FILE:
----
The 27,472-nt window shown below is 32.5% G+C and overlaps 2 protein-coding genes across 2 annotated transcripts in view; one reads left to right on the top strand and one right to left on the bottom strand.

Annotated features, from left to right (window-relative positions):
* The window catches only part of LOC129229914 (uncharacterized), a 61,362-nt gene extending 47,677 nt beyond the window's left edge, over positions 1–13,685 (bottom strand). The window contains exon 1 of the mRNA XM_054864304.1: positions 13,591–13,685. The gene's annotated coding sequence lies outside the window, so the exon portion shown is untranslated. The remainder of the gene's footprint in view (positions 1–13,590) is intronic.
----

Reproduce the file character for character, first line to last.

The 27,472-nt window shown below is 32.5% G+C and overlaps 2 protein-coding genes across 2 annotated transcripts in view; one reads left to right on the top strand and one right to left on the bottom strand.

Annotated features, from left to right (window-relative positions):
* The window catches only part of LOC129229914 (uncharacterized), a 61,362-nt gene extending 47,677 nt beyond the window's left edge, over positions 1–13,685 (bottom strand). The window contains exon 1 of the mRNA XM_054864304.1: positions 13,591–13,685. The gene's annotated coding sequence lies outside the window, so the exon portion shown is untranslated. The remainder of the gene's footprint in view (positions 1–13,590) is intronic.